Separate some dough for the buns, if you’re going to make those. I separated about one third of the dough for the buns and used the remaining two thirds for the plaited loaf.

You might need to dust your counter with some flour to aid you in the next step so the dough doesn’t stick to the counter. Don’t add a lot of flour at once as it will make things too dry and the seam of the balls will not stay closed—the dough needs to be a tiny bit sticky still.

Shape the buns into balls, and leave them over the counter to rest.

Divide the bigger dough portion into three portions, and also shape them as balls.

Leave all the dough balls over the counter so they rest, for about 10 minutes. Mine are here, with the bigger dough balls for the plait in foreground, and the bun balls in the background.

Dough balls waiting to be shaped
Dough balls waiting to be shaped

In the meantime, turn the oven to 200ºC fan.

After the rest time, shape the buns into small baguettes, by turning them seam side up, and folding in a sort of hexagonal shape making sure the seam is well sealed (this is why you want to make sure the dough is still a bit sticky—if the surface is too dry, they’ll open while baking). Then place them seam side down in a tray and allow them to continue proving.

Carefully shape the bigger dough balls into batons, following a similar process by first doing the hexagon fold, then rolling them with your hands to expand them length-wise.

Soon to be a plait...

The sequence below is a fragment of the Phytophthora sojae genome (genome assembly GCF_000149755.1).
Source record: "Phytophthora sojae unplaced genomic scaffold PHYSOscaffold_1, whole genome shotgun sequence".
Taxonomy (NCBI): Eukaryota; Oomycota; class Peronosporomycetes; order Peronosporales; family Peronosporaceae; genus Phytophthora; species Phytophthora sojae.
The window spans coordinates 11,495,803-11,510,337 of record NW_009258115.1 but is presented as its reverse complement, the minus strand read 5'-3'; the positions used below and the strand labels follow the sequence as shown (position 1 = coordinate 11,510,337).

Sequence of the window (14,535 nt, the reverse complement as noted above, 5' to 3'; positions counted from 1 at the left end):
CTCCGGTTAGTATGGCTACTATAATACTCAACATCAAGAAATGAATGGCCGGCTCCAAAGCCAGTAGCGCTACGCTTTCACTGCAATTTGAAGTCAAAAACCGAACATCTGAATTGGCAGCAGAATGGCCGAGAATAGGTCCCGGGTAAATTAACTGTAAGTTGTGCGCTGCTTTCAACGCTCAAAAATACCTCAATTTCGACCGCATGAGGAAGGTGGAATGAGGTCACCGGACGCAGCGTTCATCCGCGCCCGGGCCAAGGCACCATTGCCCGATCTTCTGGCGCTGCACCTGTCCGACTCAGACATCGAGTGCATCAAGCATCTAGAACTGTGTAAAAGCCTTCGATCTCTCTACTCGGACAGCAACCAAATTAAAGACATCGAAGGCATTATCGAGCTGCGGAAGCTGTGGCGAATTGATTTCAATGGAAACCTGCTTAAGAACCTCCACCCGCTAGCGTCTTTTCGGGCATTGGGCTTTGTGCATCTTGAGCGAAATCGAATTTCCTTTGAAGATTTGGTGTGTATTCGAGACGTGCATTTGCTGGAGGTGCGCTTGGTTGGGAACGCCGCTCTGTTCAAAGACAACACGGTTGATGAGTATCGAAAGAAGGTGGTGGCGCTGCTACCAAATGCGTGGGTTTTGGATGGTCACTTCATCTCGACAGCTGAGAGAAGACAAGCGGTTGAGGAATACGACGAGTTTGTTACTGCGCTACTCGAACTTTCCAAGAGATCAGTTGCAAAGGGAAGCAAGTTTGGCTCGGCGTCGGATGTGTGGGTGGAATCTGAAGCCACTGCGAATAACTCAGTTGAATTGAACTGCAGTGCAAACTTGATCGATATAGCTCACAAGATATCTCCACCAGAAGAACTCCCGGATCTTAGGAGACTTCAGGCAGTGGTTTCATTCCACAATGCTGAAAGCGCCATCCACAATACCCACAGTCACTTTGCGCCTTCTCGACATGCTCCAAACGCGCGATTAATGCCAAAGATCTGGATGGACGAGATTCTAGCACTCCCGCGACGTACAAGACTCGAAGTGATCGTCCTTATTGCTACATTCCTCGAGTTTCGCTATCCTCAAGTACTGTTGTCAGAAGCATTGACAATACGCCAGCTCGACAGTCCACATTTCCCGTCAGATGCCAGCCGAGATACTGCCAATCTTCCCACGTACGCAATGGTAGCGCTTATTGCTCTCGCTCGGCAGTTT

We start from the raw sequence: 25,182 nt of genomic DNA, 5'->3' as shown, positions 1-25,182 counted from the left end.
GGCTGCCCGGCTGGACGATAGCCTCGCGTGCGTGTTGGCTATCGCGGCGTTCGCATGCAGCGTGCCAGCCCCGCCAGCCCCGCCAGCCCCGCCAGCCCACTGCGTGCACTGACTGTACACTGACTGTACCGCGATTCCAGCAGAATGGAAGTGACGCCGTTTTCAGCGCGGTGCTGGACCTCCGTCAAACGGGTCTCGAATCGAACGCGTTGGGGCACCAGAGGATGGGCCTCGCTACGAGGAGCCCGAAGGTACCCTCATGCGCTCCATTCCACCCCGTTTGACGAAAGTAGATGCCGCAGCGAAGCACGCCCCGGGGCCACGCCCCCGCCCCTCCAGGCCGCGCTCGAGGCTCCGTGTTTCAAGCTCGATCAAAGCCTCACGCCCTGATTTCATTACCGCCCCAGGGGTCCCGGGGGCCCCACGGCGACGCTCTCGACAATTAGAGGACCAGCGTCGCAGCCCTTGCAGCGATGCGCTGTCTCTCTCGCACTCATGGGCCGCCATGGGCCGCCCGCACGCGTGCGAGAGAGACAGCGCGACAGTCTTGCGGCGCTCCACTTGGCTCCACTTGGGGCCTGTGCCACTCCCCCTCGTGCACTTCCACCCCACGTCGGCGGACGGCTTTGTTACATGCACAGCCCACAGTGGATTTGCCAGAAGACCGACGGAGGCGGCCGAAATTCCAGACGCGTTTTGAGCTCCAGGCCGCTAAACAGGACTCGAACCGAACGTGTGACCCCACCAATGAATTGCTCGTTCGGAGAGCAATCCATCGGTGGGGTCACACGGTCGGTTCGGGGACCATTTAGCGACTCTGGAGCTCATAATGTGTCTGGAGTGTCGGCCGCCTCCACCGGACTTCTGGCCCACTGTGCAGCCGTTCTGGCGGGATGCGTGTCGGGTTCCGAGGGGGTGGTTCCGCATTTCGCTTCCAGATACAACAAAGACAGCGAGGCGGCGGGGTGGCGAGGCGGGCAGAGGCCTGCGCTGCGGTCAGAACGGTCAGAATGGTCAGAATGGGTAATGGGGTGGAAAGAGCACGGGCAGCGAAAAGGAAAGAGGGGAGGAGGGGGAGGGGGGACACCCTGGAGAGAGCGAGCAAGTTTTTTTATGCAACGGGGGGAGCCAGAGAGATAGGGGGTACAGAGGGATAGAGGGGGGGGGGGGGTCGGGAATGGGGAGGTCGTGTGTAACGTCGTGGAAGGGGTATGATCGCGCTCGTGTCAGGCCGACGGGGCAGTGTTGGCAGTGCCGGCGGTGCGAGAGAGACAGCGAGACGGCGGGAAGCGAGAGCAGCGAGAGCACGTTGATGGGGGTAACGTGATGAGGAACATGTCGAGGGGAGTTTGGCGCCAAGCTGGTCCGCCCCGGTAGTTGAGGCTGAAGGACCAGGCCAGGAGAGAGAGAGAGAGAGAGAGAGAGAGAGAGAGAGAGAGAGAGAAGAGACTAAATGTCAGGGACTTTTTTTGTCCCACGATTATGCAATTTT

Soon to be a plait…

Then join them at one end—a bit like a pyramid. And make a plait!

Plaited dough
Plaited dough

I find the ends are always quite messy looking and I haven’t found an strategy to avoid this yet (other than cutting them out, I guess?)

Once the oven is hot enough, maybe after 40 minutes, it’s time to bake!

Baking the buns

Slice the top of the small buns lengthwise using a scoring knife or lame before placing in the oven. Then bake until they have a nice colour to them. Since they’re quite small, it might take just about 30 minutes, but do keep an eye on them! How much colour is up to your tastes.

Baking the loaf

Brush the top with water before placing in the oven. This will give it a thinner crust and somehow produce a bit of “brioche” feeling on the surface. I think the water allows the surface to caramelise, but I’m not sure if I’m misremembering and this is total nonsense. In any case it seemed to work for me, so hey.

Then bake for about 35-40 minutes, again until you’re pleased with the colour. After you take it out of the oven, wait for a bit to cool down, then transfer to a grill to fully cool down rather than allowing the condensation to build underneath and making it all soggy.

Some final thoughts…

Overall I’m really pleased with this result!

They were more satisfactory than the earlier yeasted version—nicer crumb, easier to manipulate and more defined.

I think they could probably do with more seed flavours; either doubling the amount of aniseed or maybe adding fennel seeds too. I had only added one tablespoon, you probably can do with double it.

I am now pondering whether to go all in and try replicating the sweet version with sourdough with just some ingredient replacements (e.g. replace part of the water with milk) or maybe doing proper research about how sourdough interacts with sugar and bla bla bla.

We’ll see how I feel!

In the meantime, the 3rd of February or Saint Blaise’s day is approaching fast, so if you fancy some sweets which might also protect your throat, Saint Blaise’s buns are what you should be baking. I’m sure you’ll agree with me that there’s no better time to be in good respiratory health than these strange days we live in 😉

Bollos de Sant Blai
Bollos de Sant Blai